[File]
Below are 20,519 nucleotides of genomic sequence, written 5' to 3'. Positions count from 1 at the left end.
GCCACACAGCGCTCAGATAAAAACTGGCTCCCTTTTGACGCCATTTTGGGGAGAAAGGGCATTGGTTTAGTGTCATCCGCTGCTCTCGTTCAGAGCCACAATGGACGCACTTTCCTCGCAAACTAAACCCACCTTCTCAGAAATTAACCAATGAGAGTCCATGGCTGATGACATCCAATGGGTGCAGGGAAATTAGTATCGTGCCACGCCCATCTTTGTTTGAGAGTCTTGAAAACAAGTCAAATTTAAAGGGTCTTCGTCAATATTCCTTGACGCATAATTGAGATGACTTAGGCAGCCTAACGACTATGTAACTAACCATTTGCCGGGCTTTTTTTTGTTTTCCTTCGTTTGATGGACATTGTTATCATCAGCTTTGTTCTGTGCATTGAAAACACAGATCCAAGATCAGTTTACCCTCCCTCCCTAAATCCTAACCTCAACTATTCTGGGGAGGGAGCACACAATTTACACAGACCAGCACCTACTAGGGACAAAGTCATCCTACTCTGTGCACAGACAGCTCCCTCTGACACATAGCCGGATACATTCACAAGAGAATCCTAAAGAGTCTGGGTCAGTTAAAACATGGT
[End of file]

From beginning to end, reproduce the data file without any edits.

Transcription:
Below are 20,519 nucleotides of genomic sequence, written 5' to 3'. Positions count from 1 at the left end.
GCCACACAGCGCTCAGATAAAAACTGGCTCCCTTTTGACGCCATTTTGGGGAGAAAGGGCATTGGTTTAGTGTCATCCGCTGCTCTCGTTCAGAGCCACAATGGACGCACTTTCCTCGCAAACTAAACCCACCTTCTCAGAAATTAACCAATGAGAGTCCATGGCTGATGACATCCAATGGGTGCAGGGAAATTAGTATCGTGCCACGCCCATCTTTGTTTGAGAGTCTTGAAAACAAGTCAAATTTAAAGGGTCTTCGTCAATATTCCTTGACGCATAATTGAGATGACTTAGGCAGCCTAACGACTATGTAACTAACCATTTGCCGGGCTTTTTTTTGTTTTCCTTCGTTTGATGGACATTGTTATCATCAGCTTTGTTCTGTGCATTGAAAACACAGATCCAAGATCAGTTTACCCTCCCTCCCTAAATCCTAACCTCAACTATTCTGGGGAGGGAGCACACAATTTACACAGACCAGCACCTACTAGGGACAAAGTCATCCTACTCTGTGCACAGACAGCTCCCTCTGACACATAGCCGGATACATTCACAAGAGAATCCTAAAGAGTCTGGGTCAGTTAAAACATGGT